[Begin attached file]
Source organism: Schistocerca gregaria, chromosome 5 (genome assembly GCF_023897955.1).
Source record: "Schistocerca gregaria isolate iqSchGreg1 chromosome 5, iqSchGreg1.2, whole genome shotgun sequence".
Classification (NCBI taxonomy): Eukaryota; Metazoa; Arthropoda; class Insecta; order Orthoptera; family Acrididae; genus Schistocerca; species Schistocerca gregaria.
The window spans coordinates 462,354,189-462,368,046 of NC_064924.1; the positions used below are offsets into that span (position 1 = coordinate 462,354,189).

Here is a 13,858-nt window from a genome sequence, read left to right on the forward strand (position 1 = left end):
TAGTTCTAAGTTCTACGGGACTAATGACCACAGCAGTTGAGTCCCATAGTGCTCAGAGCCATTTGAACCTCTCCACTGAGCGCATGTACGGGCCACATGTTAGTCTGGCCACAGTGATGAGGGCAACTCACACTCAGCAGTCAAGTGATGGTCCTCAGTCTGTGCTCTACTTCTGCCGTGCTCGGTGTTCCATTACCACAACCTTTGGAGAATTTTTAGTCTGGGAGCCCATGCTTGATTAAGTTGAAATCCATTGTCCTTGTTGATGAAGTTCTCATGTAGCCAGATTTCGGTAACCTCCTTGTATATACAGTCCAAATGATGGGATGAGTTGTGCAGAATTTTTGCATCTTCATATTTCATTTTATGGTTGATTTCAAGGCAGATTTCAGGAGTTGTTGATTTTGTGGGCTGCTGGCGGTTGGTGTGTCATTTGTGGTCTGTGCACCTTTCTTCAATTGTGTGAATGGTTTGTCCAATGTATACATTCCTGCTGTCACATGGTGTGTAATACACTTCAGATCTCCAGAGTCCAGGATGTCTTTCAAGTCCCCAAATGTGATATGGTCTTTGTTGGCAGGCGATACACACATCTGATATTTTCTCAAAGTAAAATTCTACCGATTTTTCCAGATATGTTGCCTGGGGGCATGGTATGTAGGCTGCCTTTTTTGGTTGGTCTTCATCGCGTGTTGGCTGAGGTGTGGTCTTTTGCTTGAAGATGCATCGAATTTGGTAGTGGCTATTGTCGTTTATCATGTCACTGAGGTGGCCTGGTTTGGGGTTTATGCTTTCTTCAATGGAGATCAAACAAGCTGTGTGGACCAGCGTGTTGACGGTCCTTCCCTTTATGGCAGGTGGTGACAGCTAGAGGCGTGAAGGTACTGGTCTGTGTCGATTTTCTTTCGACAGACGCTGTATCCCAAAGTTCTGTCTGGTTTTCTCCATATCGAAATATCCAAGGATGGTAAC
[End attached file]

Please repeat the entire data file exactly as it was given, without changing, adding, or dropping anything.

Source organism: Schistocerca gregaria, chromosome 5 (genome assembly GCF_023897955.1).
Source record: "Schistocerca gregaria isolate iqSchGreg1 chromosome 5, iqSchGreg1.2, whole genome shotgun sequence".
Classification (NCBI taxonomy): Eukaryota; Metazoa; Arthropoda; class Insecta; order Orthoptera; family Acrididae; genus Schistocerca; species Schistocerca gregaria.
The window spans coordinates 462,354,189-462,368,046 of NC_064924.1; the positions used below are offsets into that span (position 1 = coordinate 462,354,189).

Here is a 13,858-nt window from a genome sequence, read left to right on the forward strand (position 1 = left end):
TAGTTCTAAGTTCTACGGGACTAATGACCACAGCAGTTGAGTCCCATAGTGCTCAGAGCCATTTGAACCTCTCCACTGAGCGCATGTACGGGCCACATGTTAGTCTGGCCACAGTGATGAGGGCAACTCACACTCAGCAGTCAAGTGATGGTCCTCAGTCTGTGCTCTACTTCTGCCGTGCTCGGTGTTCCATTACCACAACCTTTGGAGAATTTTTAGTCTGGGAGCCCATGCTTGATTAAGTTGAAATCCATTGTCCTTGTTGATGAAGTTCTCATGTAGCCAGATTTCGGTAACCTCCTTGTATATACAGTCCAAATGATGGGATGAGTTGTGCAGAATTTTTGCATCTTCATATTTCATTTTATGGTTGATTTCAAGGCAGATTTCAGGAGTTGTTGATTTTGTGGGCTGCTGGCGGTTGGTGTGTCATTTGTGGTCTGTGCACCTTTCTTCAATTGTGTGAATGGTTTGTCCAATGTATACATTCCTGCTGTCACATGGTGTGTAATACACTTCAGATCTCCAGAGTCCAGGATGTCTTTCAAGTCCCCAAATGTGATATGGTCTTTGTTGGCAGGCGATACACACATCTGATATTTTCTCAAAGTAAAATTCTACCGATTTTTCCAGATATGTTGCCTGGGGGCATGGTATGTAGGCTGCCTTTTTTGGTTGGTCTTCATCGCGTGTTGGCTGAGGTGTGGTCTTTTGCTTGAAGATGCATCGAATTTGGTAGTGGCTATTGTCGTTTATCATGTCACTGAGGTGGCCTGGTTTGGGGTTTATGCTTTCTTCAATGGAGATCAAACAAGCTGTGTGGACCAGCGTGTTGACGGTCCTTCCCTTTATGGCAGGTGGTGACAGCTAGAGGCGTGAAGGTACTGGTCTGTGTCGATTTTCTTTCGACAGACGCTGTATCCCAAAGTTCTGTCTGGTTTTCTCCATATCGAAATATCCAAGGATGGTAAC